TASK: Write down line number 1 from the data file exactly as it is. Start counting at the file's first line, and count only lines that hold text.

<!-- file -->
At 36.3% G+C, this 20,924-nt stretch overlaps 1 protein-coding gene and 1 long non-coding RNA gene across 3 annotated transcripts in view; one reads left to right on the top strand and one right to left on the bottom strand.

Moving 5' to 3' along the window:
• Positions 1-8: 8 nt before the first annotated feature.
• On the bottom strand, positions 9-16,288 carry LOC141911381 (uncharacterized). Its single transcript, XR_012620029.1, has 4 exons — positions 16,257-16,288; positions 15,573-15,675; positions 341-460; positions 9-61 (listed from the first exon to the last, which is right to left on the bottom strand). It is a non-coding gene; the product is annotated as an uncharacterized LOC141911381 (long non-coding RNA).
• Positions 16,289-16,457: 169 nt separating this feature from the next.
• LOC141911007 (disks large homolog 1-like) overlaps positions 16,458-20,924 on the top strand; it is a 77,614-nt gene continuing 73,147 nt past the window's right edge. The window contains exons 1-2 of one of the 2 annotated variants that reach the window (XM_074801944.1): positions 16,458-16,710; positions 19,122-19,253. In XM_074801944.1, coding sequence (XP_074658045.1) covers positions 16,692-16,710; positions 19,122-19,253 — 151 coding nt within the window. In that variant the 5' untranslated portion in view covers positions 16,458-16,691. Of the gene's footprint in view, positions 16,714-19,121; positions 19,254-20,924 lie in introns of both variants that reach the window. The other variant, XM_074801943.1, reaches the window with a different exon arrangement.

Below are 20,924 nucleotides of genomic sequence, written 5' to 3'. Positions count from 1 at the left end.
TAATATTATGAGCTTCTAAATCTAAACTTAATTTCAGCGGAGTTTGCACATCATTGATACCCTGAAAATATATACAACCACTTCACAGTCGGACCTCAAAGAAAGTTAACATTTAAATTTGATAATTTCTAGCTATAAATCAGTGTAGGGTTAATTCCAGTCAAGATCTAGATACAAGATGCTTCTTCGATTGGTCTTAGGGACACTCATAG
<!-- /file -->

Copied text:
At 36.3% G+C, this 20,924-nt stretch overlaps 1 protein-coding gene and 1 long non-coding RNA gene across 3 annotated transcripts in view; one reads left to right on the top strand and one right to left on the bottom strand.